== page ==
Table of Contents

Class Prep

Class 1
Class 2
Class 3
Class 4
Class 5
Class 6
Class 7
Class 8
Class 9
Class 10

>>Topical Articles<<
Assumed Longitude
Casio fx-260 Solar II
Emergency Navigation
Making a Kamal
Noon Sight
Pub. 249 Vol. 1
Sextant Adjustment
Sextant Skills
Sight Averaging
Sight Planning,
  Error Ellipses,
  & Cocked Hats
Slide Rules
Standard Terminology
Star Chart
The Raft Book
Worksheet Logic

Assumed Longitude and the Meridian Angle

Let me take another stab at assumed longitudes and meridian angles for when you are in the eastern hemisphere. If you are in the eastern hemisphere, and the GP is also in the eastern hemisphere then you could:

  1. Convert the GHA into an East-Longitude value by subtracting the GHA from 360° 00.0'.
  2. For your aλ, take the whole-degree from your DR position.
  3. For the minutes in your aλ, use the minutes from the East-Longitude version of the GHA.
  4. Subtract the smaller value from the larger value.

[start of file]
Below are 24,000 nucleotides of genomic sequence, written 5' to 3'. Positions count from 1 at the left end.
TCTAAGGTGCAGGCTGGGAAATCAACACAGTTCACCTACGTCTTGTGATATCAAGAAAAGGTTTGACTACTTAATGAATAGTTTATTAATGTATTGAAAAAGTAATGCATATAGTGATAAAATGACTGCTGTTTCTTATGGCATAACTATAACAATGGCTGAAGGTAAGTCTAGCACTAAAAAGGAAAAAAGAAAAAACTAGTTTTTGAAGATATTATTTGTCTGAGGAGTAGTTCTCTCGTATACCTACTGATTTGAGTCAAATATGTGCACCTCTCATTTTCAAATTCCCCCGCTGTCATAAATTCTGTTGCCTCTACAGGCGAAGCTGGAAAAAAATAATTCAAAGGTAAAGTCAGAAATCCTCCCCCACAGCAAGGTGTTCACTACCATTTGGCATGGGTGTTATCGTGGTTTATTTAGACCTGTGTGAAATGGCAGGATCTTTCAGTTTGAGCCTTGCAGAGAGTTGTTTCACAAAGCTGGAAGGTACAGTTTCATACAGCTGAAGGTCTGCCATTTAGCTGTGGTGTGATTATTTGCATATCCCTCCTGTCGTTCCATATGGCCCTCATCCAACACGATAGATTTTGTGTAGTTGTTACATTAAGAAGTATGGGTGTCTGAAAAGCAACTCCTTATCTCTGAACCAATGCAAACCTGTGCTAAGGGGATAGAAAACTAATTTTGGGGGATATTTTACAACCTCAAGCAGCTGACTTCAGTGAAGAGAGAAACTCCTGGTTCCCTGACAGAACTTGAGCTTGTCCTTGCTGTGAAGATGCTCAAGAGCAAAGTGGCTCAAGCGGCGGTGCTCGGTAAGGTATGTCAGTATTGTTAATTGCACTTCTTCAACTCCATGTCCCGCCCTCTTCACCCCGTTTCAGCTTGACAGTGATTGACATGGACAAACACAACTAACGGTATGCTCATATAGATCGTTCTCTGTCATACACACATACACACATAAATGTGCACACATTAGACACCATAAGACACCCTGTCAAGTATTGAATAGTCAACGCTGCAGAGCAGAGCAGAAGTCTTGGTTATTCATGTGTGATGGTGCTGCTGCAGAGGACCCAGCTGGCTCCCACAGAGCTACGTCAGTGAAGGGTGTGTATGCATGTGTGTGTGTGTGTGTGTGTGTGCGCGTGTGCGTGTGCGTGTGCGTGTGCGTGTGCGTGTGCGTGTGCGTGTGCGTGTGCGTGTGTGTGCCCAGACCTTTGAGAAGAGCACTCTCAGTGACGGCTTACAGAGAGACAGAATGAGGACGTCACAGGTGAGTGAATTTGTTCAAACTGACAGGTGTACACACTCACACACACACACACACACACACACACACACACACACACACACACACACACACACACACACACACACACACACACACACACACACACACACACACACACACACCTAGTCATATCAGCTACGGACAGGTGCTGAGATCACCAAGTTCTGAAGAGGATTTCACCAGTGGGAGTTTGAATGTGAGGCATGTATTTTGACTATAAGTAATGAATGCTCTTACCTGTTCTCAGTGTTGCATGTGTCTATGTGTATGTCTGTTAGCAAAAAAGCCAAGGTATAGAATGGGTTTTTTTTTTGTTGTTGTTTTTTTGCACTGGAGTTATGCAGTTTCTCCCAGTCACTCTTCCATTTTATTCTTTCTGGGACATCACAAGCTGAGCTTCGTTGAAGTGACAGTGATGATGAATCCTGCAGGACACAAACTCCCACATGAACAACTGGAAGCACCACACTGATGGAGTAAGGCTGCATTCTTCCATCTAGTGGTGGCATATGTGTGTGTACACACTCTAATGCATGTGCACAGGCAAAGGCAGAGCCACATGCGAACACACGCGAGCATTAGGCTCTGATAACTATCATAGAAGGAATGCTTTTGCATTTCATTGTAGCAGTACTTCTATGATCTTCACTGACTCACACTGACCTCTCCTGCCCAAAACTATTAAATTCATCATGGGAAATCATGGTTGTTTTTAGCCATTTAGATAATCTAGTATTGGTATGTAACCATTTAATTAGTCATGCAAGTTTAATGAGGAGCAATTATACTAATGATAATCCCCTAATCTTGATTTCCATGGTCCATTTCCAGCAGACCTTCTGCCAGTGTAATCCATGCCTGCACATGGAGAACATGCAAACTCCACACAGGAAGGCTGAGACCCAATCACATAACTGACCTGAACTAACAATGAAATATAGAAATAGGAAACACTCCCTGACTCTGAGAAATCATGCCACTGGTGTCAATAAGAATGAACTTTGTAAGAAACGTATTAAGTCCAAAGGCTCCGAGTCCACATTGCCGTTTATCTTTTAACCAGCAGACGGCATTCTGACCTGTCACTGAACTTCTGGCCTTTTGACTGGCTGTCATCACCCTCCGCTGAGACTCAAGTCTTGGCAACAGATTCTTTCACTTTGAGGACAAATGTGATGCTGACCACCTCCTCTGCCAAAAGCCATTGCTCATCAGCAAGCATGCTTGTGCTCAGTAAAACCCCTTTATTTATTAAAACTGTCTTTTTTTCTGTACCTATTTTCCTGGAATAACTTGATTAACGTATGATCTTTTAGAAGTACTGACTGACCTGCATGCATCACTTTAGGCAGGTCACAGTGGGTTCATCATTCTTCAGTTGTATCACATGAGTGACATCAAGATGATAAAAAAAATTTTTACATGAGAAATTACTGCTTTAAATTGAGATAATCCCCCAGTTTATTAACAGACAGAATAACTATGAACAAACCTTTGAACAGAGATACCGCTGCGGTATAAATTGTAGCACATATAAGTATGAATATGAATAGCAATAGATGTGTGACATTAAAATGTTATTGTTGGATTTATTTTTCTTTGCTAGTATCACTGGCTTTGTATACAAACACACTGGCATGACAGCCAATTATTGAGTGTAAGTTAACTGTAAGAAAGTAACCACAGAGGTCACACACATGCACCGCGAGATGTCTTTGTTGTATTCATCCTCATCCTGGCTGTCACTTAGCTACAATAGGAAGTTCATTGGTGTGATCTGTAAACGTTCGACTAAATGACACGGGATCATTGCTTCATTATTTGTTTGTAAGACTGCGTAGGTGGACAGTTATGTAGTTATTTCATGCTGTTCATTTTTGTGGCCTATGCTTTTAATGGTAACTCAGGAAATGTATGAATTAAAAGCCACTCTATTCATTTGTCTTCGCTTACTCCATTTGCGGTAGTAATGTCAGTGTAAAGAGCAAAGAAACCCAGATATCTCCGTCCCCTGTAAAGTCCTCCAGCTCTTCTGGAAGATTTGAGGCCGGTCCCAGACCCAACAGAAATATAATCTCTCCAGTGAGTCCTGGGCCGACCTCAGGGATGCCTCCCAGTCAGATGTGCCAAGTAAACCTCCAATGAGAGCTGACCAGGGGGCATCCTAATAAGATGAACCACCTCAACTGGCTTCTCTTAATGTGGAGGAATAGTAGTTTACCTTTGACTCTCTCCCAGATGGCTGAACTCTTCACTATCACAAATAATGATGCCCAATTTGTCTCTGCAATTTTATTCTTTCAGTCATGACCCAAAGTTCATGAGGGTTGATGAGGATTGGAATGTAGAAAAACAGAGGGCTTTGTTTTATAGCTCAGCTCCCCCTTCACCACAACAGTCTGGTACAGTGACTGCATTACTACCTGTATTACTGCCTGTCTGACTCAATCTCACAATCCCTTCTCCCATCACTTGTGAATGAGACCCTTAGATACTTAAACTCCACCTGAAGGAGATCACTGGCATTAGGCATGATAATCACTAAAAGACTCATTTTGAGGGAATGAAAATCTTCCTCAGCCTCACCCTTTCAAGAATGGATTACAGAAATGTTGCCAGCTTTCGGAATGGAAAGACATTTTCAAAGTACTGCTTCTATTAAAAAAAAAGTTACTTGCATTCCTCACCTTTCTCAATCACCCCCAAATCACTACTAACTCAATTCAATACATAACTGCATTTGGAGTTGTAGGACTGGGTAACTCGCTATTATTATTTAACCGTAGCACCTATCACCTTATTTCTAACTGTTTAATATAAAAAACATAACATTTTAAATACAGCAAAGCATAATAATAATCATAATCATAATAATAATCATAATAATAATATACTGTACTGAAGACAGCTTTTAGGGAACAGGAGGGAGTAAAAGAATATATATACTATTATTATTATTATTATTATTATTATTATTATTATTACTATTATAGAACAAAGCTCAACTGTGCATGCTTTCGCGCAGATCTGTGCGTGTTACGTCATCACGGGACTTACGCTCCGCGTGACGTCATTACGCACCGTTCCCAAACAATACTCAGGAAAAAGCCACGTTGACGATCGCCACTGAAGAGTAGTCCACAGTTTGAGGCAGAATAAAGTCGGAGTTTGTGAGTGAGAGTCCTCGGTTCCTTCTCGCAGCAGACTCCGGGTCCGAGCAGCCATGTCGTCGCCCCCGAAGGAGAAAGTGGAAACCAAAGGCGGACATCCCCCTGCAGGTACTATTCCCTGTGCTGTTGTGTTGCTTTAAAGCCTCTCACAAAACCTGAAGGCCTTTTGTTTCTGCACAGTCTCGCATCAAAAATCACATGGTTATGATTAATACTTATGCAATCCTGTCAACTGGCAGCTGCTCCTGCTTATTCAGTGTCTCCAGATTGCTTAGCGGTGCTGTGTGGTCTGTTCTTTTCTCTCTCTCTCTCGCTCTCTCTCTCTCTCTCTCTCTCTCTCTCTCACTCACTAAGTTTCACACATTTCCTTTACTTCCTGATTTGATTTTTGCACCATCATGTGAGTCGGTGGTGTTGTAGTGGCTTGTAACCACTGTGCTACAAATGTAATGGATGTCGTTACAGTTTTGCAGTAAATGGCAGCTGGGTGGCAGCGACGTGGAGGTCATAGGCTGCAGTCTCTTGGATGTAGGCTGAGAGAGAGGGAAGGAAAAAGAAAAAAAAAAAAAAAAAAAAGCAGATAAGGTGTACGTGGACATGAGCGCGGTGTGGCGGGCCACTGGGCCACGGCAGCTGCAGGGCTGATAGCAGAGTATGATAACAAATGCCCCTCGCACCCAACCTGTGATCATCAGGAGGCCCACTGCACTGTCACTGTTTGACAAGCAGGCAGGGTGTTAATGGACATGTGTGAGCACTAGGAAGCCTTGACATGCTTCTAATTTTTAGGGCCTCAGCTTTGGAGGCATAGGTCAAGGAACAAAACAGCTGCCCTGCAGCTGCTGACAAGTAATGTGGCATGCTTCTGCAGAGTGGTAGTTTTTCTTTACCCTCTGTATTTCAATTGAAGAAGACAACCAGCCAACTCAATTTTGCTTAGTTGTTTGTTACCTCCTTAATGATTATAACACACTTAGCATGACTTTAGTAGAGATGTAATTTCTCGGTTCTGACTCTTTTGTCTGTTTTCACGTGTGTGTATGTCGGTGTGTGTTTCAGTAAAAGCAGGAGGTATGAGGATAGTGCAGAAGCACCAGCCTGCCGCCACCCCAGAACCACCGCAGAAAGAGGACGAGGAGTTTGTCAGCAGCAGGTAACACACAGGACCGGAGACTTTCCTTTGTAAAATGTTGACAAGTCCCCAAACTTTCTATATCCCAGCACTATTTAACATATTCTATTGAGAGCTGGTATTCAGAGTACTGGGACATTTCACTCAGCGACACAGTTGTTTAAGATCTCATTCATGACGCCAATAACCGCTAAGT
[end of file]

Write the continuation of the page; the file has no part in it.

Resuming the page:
If you are in the eastern hemisphere and the GP is in the western hemisphere, then:

  1. For your whole-degree of your aλ, use your DR whole-degree.
  2. For the minutes in your aλ, take the minutes from the GHA and subtract them from 60.0'.
  3. Add the GHA to your aλ for the meridian angle.

In either case, once you have your aλ, if it is more than 30' away from your DR, you may adjust the whole-degree portion of your aλ (and consequently, the meridian angle) to get the aλ closer to the DR. This should keep your intercepts shorter, and may contribute to a slightly more accurate fix.

For instance, if you are in Caesarea and your DR λ is E 34° 53.5' and your aλ is initially 34° 02.8', with a meridian angle of W 22°, you might elect to modify your aλ and make it 35° 02.8', giving you a meridian angle of W 23°.

The above is the best I can do...but you may find our textbook more helpful. It addresses this in the lower left corner of page 152.

Since that is a pretty brief treatment, I am including some pages from a textbook I used back in the early 1980s.